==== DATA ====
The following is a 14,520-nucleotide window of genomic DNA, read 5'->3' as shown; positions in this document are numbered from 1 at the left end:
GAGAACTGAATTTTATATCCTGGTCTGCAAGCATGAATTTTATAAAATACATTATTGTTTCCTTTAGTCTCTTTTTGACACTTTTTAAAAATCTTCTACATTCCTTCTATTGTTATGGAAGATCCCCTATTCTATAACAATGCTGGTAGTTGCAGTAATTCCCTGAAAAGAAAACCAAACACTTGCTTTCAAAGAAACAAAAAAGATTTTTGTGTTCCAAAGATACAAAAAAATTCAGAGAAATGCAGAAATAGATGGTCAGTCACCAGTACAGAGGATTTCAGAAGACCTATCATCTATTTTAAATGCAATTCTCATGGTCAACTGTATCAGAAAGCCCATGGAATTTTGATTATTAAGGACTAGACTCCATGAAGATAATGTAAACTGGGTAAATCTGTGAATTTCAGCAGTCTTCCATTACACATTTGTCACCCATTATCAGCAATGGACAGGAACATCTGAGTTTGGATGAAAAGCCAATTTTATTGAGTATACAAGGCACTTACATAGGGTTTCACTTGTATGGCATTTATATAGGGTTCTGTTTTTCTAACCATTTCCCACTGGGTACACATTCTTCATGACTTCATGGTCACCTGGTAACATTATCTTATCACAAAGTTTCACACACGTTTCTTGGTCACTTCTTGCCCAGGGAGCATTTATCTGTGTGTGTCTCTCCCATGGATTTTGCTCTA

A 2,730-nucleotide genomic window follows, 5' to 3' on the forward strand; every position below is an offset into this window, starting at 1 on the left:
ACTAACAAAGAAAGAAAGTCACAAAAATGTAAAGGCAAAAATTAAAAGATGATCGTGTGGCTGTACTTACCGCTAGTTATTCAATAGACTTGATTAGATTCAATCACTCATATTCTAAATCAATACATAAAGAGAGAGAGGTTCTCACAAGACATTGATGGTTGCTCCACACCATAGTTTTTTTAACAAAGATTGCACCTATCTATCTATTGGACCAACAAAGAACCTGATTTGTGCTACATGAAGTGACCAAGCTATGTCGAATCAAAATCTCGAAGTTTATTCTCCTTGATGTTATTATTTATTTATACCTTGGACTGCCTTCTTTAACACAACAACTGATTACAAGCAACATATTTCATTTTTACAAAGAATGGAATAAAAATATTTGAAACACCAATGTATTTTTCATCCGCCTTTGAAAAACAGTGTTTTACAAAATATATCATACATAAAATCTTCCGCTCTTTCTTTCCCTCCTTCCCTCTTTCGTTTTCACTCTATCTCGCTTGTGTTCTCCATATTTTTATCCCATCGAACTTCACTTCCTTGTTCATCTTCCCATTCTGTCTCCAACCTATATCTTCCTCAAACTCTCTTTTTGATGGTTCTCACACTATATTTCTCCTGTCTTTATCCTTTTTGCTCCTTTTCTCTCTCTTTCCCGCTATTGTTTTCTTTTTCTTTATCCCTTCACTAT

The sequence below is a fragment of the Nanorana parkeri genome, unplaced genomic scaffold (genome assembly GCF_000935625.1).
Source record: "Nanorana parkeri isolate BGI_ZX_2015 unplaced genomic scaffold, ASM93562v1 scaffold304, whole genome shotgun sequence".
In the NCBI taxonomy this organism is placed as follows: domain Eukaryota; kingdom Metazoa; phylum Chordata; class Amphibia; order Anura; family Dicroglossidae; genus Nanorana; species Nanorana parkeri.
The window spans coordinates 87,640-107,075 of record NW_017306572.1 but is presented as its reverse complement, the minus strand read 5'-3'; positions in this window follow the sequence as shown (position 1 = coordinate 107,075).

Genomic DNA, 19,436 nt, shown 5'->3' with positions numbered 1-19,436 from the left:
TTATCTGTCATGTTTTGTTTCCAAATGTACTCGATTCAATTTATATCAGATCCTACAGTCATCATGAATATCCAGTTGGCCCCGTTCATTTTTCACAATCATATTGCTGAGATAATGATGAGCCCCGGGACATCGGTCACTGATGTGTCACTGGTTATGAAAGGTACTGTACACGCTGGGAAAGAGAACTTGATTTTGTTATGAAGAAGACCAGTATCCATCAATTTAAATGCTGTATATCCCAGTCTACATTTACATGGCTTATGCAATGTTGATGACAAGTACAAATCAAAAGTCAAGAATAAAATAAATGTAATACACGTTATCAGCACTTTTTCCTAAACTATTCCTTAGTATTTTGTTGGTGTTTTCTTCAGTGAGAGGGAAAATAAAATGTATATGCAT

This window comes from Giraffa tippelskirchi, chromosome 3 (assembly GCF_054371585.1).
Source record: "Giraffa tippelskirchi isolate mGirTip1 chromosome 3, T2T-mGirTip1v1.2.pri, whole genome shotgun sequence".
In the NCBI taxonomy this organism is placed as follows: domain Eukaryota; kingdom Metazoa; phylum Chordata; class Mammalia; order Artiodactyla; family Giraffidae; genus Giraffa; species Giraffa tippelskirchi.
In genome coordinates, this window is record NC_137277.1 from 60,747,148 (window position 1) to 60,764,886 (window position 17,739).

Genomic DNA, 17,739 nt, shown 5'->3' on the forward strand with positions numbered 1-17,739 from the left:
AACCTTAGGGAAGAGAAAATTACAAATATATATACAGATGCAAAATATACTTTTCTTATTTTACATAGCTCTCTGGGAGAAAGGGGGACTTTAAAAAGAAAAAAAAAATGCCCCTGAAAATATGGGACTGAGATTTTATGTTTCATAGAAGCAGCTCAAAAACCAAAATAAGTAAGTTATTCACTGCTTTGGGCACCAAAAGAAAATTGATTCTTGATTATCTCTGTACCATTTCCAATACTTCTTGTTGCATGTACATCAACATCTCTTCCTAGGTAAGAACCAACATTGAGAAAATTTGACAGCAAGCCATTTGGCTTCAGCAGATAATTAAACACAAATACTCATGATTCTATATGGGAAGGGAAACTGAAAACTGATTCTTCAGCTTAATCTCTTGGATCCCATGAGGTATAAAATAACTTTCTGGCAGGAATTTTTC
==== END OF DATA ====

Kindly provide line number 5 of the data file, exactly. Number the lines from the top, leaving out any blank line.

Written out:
The sequence below is a fragment of the Nanorana parkeri genome, unplaced genomic scaffold (genome assembly GCF_000935625.1).